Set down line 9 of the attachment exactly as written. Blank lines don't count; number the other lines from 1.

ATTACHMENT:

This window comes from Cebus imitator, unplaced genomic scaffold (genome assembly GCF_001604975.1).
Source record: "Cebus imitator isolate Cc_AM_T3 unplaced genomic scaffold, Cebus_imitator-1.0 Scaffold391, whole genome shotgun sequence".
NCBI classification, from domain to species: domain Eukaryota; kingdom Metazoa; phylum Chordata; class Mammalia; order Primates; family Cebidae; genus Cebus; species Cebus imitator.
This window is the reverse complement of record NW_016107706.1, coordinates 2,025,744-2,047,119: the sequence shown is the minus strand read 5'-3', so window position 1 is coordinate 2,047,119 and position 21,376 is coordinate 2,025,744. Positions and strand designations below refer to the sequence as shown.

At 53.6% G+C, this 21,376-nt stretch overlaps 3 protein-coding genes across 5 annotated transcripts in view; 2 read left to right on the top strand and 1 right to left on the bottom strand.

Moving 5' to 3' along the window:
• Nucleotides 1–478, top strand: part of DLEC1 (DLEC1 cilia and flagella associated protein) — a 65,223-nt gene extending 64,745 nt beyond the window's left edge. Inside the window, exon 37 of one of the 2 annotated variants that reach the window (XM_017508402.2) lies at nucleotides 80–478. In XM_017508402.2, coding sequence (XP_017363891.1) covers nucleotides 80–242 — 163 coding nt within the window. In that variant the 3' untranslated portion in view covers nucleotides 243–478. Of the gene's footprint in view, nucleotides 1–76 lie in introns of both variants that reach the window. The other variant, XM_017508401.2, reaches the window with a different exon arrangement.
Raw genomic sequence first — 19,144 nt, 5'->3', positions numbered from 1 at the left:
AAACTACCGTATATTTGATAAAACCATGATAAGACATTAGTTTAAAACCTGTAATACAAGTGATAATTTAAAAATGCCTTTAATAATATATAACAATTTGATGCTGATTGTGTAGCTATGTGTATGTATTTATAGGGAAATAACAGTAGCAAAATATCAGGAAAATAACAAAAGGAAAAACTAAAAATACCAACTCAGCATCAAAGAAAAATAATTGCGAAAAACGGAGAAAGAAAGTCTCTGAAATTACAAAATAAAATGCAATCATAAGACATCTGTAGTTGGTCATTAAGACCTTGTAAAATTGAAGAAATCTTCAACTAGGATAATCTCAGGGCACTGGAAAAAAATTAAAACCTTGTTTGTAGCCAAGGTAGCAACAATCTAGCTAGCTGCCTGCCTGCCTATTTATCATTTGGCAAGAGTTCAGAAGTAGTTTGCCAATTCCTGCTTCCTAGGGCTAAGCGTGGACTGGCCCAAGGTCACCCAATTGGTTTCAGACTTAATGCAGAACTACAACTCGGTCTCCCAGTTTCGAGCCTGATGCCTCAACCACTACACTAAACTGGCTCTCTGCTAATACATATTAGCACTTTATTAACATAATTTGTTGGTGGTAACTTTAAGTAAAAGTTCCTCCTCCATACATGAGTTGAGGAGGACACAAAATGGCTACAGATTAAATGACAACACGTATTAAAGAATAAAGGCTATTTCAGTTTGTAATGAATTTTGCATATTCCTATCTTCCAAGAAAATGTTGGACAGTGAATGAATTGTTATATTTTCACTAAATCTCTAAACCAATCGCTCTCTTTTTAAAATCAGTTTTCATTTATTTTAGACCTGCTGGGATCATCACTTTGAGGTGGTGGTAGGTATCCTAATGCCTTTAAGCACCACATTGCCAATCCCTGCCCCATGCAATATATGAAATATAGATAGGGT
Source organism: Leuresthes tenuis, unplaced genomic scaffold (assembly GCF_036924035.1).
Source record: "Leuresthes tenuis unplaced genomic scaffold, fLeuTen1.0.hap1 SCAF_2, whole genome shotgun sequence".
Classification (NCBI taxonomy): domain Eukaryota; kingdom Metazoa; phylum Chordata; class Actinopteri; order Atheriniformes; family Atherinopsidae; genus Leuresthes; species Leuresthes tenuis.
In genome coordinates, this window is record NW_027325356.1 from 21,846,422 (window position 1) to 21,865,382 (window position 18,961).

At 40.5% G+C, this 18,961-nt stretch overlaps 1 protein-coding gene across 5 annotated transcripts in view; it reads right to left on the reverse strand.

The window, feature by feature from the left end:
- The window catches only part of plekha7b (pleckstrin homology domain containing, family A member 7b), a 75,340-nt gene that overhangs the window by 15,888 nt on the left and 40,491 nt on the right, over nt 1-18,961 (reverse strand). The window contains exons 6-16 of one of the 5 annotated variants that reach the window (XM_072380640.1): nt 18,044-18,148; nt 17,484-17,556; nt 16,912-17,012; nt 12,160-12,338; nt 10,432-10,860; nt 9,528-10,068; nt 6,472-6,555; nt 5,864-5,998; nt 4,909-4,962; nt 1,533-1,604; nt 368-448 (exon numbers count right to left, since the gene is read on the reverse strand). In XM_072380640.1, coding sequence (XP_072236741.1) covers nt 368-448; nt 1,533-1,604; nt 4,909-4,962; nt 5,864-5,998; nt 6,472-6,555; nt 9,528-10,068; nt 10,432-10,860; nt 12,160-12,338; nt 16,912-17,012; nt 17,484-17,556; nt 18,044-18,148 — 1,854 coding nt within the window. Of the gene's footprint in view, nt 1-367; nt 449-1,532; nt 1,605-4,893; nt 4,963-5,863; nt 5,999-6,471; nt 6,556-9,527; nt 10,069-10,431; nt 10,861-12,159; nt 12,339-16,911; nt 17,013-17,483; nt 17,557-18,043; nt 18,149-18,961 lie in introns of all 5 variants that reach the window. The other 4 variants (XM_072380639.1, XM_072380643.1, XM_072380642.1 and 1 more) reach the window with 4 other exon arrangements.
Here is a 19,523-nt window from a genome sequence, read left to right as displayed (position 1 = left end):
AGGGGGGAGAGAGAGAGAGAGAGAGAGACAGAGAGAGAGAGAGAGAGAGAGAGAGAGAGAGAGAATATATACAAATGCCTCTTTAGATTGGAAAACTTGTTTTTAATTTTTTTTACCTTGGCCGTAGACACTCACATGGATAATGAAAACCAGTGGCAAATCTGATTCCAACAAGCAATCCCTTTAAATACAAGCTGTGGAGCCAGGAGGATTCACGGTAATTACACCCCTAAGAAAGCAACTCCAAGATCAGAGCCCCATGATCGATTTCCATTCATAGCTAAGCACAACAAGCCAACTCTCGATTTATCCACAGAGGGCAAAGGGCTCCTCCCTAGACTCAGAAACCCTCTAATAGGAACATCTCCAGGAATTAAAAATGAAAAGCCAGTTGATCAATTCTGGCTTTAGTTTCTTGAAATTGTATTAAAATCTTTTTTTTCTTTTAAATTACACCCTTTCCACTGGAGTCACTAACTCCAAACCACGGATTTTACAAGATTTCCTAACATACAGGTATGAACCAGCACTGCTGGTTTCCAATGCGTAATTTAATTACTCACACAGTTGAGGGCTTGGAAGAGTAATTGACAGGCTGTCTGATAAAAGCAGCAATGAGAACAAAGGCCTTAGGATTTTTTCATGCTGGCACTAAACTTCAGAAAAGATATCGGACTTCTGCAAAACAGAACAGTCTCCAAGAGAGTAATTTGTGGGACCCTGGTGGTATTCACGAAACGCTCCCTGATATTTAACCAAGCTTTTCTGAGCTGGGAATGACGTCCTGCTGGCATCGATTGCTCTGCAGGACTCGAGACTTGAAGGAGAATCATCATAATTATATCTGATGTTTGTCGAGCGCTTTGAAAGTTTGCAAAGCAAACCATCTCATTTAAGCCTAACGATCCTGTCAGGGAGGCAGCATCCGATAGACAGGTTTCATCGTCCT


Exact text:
AAACTACCGTATATTTGATAAAACCATGATAAGACATTAGTTTAAAACCTGTAATACAAGTGATAATTTAAAAATGCCTTTAATAATATATAACAATTTGATGCTGATTGTGTAGCTATGTGTATGTATTTATAGGGAAATAACAGTAGCAAAATATCAGGAAAATAACAAAAGGAAAAACTAAAAATACCAACTCAGCATCAAAGAAAAATAATTGCGAAAAACGGAGAAAGAAAGTCTCTGAAATTACAAAATAAAATGCAATCATAAGACATCTGTAGTTGGTCATTAAGACCTTGTAAAATTGAAGAAATCTTCAACTAGGATAATCTCAGGGCACTGGAAAAAAATTAAAACCTTGTTTGTAGCCAAGGTAGCAACAATCTAGCTAGCTGCCTGCCTGCCTATTTATCATTTGGCAAGAGTTCAGAAGTAGTTTGCCAATTCCTGCTTCCTAGGGCTAAGCGTGGACTGGCCCAAGGTCACCCAATTGGTTTCAGACTTAATGCAGAACTACAACTCGGTCTCCCAGTTTCGAGCCTGATGCCTCAACCACTACACTAAACTGGCTCTCTGCTAATACATATTAGCACTTTATTAACATAATTTGTTGGTGGTAACTTTAAGTAAAAGTTCCTCCTCCATACATGAGTTGAGGAGGACACAAAATGGCTACAGATTAAATGACAACACGTATTAAAGAATAAAGGCTATTTCAGTTTGTAATGAATTTTGCATATTCCTATCTTCCAAGAAAATGTTGGACAGTGAATGAATTGTTATATTTTCACTAAATCTCTAAACCAATCGCTCTCTTTTTAAAATCAGTTTTCATTTATTTTAGACCTGCTGGGATCATCACTTTGAGGTGGTGGTAGGTATCCTAATGCCTTTAAGCACCACATTGCCAATCCCTGCCCCATGCAATATATGAAATATAGATAGGGT